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Emergency Situations

I guess we all hope that we won't have to deal with an emergency situation, particularly when it comes to our horses.  They can be flighty, stressed out, and seemingly illogical, particularly in the face of danger.

This week we had to evacuate 10 horses from our property, due to the threat of out of control bush fires.  We were lucky in a lot of ways;

1. We had people that could help drive trailers - one friend had a 2 horse trailer, another had a stock crate that could take 3, we had our own 2 horse, so this meant we only had to do a couple of trips each, and they were all out.

2. We had somewhere to go.  As it turned out once we made this decision, within a few hours of moving them to the new location, we were alerted that this new location was also under threat, as was a few hundred kilometres of the east coast.  Upon assessment of the property we had evacuated to, which also had 16 horses, it was deemed to be the best location we could be in, in terms of managing the horses during a fire.

3.  The majority of our horses were easy to handle, catch and load.  Do they get excited in a stressful situation - of course, they are horses.  All of them can be caught easily, and all of them load well except 2, who will load but just need a little more time due to lack of experience.  

All of our horses will also load onto any trailer (straight or angle load, step up or ramp). 

This was probably the most important part of the entire operation.  The first 2 points you could call good fortune or luck, but the 3rd, that's the result of us investing in our horse's training, from day 1.

Having horses that even non-horse people could lead, hold and load, meant that the entire process of evacuating 10 horses went quicker, kept the horses closer together which alleviated anxiety issues from being separated.   

Investing in your horse's mental health as part of their training helps to keep you, and them safe in times like these.

 Even our 2 that weren't 'straight on' loaders took maybe 10 or 15 minutes to get in the trailer confidently and smoothly.  These 2 horses were only hesitant as they have only been trailered a handful of times.  

But what helped is that both of them have done lots of trust-building training, confidence training, and solid citizenship training.

These often overlooked areas of our horse's training are a huge investment in our horse's overall mental health, which of course translates into saddle work.

As part of the foundation of my horse's training, all horses get;

Citizenship training - leading, trailering, rugging, pickup feet, and all the things that we do with our horses on a day to day basis.

Confidence training - helping our horses become 'thinking horses' and building their ability to solve problems and find solutions.  "Action not Reaction"

Trust Building - Exposing our horses to 'scary things' and building and preserving their curiosity, helps the horse build trust in humans.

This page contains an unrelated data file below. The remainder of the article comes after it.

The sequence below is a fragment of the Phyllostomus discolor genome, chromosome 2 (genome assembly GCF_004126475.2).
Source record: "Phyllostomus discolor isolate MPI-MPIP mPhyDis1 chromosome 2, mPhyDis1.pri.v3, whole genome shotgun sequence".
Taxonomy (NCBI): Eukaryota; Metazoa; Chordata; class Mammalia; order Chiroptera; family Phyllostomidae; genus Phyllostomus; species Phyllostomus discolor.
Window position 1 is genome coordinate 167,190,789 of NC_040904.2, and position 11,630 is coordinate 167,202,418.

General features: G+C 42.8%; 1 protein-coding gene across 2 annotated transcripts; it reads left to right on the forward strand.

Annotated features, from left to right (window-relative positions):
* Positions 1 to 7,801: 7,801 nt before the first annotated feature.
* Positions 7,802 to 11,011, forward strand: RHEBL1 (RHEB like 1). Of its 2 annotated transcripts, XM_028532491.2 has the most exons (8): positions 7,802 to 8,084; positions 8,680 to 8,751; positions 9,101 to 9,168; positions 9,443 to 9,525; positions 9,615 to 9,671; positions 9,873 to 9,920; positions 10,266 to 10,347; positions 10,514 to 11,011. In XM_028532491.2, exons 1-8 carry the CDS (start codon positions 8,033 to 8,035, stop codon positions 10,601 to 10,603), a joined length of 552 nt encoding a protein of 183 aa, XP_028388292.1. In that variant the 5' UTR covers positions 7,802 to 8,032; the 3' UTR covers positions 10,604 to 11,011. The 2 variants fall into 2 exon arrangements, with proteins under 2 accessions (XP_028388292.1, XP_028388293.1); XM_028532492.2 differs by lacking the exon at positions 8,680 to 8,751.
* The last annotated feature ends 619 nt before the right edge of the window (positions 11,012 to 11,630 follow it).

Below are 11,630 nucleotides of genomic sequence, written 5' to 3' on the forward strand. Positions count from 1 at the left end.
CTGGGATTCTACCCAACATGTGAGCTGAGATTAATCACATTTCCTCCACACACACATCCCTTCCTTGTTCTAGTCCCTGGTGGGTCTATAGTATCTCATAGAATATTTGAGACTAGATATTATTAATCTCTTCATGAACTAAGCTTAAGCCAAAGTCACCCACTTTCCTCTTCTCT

All of these, of course, are reflected in our horses day to day behaviour, their riding, and of course when they are under stress.

I noticed that our horses who are usually not really worried when one gets taken away or moved etc were particularly in tune with the entire herd's location, and did get stressed when someone was moved beyond the 'safe boundary'.  This is of course because they are aware of the danger, and the way to protect the herd from danger is to 'huddle up' and get closer.  Knowing our horses psychology is also vital knowledge for us to have, so we can help to predict their behaviour.  What was particularly noticeable to me was that even though they were stressed, they did not become dangerous, or difficult to handle, they just got a little 'up' but still responded to their handlers.  This is exactly what I want to happen in my horses if they get stressed - they remain citizens enough that they can be handled.

Invest in your horses foundations - it could save your, or their lives.

I hope that everyone is safe xx


Tk xo





 
Our foundation Clinic has been rescheduled to December 14, 15 and 16!  

Due to the fires we have had to reschedule this course, and unfortunately, not everyone is able to make it, so we have had a few places become available at early bird pricing!  Here is the rego form with the old dates on it :) 
Do you have a horse that needs to be started under saddle, or would benefit from a restart?

Restarting your horse under saddle means taking everything right back to square one, and making sure that all those little areas have been completed.  We have had several horses attend this course as a restart, and they are flourishing under saddle. 
Don't forget to register for our annual Kickstart 5 day course!  The best way to start the year with your horse, and set yourselves up for a fantastic 2020!
GROUND EXERCISES ONLINE!  So!  I have converted all the Ground Exercises from our DVD to an online workshop.  It has been submitted to the online platform and is waiting for approval.  Use this link to gain access for just $14.99!  The regular price is $24.99 and the facebook price will be $19.99 so you won't get it cheaper than right here on the newsletter!

It is the footage from about 3 years ago when we filmed the DVD but has so much great information in it.  And this is a perfect way for those of you who already have the DVD to be able to access each ground exercise on your mobile or computer.
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